The first thing you learn when making traditional time-lapses is to ‘lock’ the camera. Put it on a tripod and don’t touch it! Hyperlapse is a time-lapse technique that breaks this rule by moving the tripod between each shot. The result is a wild moving time-lapse with a great sense of depth. The first hyper lapse film I saw blew my mind. Watch this visual masterpiece ‘Mockba’ by Artem Pryadko. This film also has some nice tilt/shift effects.
Hyperlapse is only effective in big spaces. Excellent for cities and architecture. You can cover great distances by lifting and moving the tripod/camera between shots. It takes a lot of practice and patience and since you’re lifting the rig hundreds of times, it’s a great workout too! Since the technique relies on software image stabilization, you need straight lines and contrast in your shot for the software to work. I tried hyperlapsing in a forest but that just didn’t work.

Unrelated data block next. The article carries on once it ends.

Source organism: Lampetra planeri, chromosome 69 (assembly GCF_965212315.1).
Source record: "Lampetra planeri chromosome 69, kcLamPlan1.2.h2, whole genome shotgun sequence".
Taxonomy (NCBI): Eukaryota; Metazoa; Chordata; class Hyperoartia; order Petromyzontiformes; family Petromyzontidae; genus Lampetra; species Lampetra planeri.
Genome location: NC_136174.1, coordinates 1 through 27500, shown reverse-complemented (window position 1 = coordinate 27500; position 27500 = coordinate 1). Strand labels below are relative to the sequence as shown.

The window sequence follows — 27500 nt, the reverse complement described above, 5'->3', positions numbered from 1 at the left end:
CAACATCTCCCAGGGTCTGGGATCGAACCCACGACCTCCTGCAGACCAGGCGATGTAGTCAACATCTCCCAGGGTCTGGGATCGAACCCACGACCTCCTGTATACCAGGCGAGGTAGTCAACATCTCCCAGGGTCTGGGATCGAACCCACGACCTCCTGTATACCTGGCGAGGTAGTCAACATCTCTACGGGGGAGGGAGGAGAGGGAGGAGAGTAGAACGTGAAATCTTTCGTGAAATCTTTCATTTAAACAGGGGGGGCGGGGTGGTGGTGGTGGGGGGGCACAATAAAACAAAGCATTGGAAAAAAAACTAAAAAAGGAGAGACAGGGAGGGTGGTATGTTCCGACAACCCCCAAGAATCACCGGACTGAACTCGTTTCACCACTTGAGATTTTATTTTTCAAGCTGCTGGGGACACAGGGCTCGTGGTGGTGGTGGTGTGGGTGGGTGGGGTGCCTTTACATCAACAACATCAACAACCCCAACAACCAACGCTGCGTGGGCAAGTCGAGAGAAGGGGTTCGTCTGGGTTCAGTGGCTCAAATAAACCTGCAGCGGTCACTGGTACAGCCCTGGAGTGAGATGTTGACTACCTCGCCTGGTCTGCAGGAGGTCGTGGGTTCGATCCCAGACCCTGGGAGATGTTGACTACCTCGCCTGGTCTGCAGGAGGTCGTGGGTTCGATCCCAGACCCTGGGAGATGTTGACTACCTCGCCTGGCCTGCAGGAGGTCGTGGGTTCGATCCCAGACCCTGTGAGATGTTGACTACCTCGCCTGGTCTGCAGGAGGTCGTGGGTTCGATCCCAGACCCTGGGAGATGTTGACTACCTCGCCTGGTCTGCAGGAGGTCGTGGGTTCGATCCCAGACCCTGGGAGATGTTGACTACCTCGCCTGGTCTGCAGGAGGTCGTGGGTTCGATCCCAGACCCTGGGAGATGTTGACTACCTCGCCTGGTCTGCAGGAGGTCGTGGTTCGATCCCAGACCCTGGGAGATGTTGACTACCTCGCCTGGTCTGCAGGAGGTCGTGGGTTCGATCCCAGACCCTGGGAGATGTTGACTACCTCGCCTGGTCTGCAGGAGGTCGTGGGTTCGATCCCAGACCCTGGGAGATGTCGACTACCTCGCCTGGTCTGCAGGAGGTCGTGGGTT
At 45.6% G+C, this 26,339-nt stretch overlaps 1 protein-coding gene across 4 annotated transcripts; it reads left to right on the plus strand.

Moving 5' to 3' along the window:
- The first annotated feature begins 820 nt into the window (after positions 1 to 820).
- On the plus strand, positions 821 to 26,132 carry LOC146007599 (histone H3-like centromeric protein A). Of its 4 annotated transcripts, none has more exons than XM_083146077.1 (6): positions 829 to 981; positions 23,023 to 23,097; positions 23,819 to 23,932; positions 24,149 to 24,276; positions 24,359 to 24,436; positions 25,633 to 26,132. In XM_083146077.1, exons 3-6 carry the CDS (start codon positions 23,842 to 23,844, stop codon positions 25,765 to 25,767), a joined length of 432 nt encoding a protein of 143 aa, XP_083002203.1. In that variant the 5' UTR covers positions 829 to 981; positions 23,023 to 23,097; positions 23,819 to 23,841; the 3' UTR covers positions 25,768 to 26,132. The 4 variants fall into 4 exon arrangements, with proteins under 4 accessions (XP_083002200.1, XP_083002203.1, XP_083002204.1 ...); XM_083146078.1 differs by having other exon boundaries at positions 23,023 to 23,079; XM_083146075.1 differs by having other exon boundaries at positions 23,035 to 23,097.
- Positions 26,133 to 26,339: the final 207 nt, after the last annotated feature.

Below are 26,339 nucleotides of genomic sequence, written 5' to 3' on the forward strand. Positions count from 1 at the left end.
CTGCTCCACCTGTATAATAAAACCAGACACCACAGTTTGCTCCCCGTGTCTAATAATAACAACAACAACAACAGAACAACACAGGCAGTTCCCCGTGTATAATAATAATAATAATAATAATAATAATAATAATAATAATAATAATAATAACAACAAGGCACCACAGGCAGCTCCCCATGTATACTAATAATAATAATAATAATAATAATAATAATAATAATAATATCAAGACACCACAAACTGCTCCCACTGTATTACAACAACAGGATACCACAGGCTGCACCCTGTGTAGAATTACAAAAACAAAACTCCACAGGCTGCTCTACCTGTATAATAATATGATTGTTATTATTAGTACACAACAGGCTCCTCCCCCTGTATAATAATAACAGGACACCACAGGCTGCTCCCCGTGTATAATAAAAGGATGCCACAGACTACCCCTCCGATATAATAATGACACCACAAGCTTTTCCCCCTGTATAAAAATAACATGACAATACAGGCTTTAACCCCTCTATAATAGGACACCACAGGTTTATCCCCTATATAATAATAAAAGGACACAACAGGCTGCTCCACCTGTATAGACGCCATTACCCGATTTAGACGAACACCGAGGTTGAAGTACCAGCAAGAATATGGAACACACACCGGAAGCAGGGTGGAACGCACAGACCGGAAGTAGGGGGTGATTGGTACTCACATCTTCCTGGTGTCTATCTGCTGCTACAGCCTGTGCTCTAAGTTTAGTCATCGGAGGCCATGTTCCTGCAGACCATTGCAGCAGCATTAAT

Here is a video I made recently for Theater de Vest in Alkmaar. This building is big enough to do some hyper lapses, even indoors! Most of this film is traditional pan/tilt/zoom animated time-lapse. Shot on a Canon 6D with Samyang 24mm F1.4 and Canon 24-105 F4 lenses.